Break out becomes important for survival because at this threshold level, most companies are often too big to survive on their original, narrow, customer base. This is the twilight zone of corporate size, where you are not big enough to break out nor small enough to maintain close customer contacts and offer employees that unrestricted access and freedom. I am not just talking about David's research sample here: This is more or less true for most companies I know, whether minority owned or not. So, not breaking out is not a choice here: Unless the company works on a niche or inextricably local, every company grows to reach its size of incompetence, a point where it must reinvent itself and be ready for a wider market, or degenerate into a rumbling mess, either within the lifespan of its founder or shortly after it.

Being in smaller companies, I have been endlessly engaged in these debates and learnt a lot from them. I have seen that very few companies want to remain small consciously, but those who do are usually driven by deep values and passions of the founder and usually do well in meeting their original objectives [not necessarily in terms of financial profit, but in terms of satisfaction of the owner and those around him]. Most others want to be bigger, but get stalled by either of three factors: Let's call them the fear of loss of control, the difficulty with perspective and the loyalty trap.

The fear of loss of control is the most rational of these problems. Most people who opt to stay small consciously do so for this reason. The ones which want to be big - either for market reasons or personal ambitions - get stalled because the founder often can't let go.

The lack of perspective is very real in an SME environment, particularly inside a growing one. The environment is often frantic and the resources short. So, the whole work culture is here and now, without any opportunity to stop and think. Indeed, I have seen SMEs which sincerely believe that talk is cheap and action is what is needed. It is not far from reality in the SME environment, but this becomes a big problem as the company reaches the break out stage. The thinking becomes critical, the perspective crucial to be able to move forward.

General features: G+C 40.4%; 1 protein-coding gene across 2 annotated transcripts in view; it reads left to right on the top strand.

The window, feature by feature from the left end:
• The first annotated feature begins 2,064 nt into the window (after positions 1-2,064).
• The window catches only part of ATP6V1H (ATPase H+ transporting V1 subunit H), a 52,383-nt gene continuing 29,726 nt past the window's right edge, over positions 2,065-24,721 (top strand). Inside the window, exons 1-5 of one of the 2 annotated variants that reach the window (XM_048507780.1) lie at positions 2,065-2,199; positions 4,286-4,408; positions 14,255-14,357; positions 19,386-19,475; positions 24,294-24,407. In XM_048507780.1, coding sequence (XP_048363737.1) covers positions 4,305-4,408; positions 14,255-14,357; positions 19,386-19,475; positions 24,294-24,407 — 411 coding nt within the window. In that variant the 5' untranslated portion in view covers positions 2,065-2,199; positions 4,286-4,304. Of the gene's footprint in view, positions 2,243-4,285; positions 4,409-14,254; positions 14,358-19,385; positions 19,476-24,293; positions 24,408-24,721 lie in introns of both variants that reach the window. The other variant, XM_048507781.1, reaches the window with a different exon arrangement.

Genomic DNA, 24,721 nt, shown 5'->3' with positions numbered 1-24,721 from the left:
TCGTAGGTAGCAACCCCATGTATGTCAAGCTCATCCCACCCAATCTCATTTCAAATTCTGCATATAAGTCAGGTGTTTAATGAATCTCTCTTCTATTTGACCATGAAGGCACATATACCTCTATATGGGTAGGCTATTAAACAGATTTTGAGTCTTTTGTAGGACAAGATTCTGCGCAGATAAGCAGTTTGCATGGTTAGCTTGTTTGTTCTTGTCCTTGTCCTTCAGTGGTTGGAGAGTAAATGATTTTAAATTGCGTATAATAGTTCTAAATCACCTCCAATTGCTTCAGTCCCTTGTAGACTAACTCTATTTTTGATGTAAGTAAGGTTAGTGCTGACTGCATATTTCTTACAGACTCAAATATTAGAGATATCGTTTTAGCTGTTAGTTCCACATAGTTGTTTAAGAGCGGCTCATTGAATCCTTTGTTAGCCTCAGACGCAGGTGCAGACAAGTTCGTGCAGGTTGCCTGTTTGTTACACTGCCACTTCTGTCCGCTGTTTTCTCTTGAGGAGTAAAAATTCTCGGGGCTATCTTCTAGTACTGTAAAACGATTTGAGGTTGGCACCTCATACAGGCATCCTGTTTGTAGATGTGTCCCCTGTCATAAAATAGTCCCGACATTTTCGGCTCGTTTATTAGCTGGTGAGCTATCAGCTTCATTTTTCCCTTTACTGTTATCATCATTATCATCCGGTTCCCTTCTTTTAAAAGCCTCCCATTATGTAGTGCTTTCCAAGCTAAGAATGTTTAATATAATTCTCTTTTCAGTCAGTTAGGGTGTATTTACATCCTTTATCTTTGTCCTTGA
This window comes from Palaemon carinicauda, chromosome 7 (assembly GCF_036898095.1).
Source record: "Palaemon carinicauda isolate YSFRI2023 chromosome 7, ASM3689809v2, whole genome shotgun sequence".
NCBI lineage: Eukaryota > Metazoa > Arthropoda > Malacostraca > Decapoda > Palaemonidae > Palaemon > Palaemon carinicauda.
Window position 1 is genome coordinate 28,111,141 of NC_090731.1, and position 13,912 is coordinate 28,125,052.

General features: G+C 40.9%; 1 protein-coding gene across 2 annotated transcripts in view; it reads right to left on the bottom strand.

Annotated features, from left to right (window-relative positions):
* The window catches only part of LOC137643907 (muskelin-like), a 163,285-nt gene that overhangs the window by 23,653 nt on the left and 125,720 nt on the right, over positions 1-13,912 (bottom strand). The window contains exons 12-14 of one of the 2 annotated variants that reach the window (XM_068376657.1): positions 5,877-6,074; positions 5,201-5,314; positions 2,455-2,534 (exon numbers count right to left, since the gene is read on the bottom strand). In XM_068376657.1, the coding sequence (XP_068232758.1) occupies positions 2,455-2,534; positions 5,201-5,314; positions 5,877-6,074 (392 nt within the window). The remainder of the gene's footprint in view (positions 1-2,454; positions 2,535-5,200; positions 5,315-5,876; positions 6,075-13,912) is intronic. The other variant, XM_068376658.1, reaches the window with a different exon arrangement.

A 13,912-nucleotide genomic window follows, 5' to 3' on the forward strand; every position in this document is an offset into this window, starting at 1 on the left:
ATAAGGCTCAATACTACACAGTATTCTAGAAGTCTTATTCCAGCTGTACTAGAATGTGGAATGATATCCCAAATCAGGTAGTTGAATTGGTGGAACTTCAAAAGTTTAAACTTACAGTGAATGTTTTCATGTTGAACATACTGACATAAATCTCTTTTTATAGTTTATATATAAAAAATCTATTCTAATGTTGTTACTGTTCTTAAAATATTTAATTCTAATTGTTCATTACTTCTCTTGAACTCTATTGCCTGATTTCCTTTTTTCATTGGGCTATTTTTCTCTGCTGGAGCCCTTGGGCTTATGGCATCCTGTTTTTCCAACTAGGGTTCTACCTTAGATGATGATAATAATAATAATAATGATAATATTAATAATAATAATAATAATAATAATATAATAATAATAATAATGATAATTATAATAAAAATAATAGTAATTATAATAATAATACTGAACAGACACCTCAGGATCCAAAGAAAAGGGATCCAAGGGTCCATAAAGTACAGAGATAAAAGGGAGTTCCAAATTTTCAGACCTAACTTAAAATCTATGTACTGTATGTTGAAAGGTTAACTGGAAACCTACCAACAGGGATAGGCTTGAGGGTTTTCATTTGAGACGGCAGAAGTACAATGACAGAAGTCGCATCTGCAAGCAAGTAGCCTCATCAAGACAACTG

The loyalty trap is again one of the good things of the SME environment which comes on its way at the break-out stage. The small enterprise is all about loyalties, to a particular set of customers, a small community and above all, to a set of employees. These are all good things, key values that sustain a small enterprise. But, when the context changes, these things need to be redefined; not set aside, redefined. But since, in most cases, these are not a set of strategies but personal relationships, mostly with and by the founder, they are less transitory in nature.

Considering all these, the key to success in an SME environment, while it is small but as crucially when it reaches the breakout stage, is LEADERSHIP, the sense of purpose in the leading man/woman and the commitment to the business. In all cases, where the business is driven by a deep sense of purpose and a commitment to the objectives of the business [which isn't, and can't be, making money], the question is relatively straightforward. I have noticed that these people who knew what the business is about and what they want to do never failed to decide whether to remain small, or, in other cases, whether to scale up effectively, build a new set of relationships and let go off some of the details they have handled for long enough to know it by heart.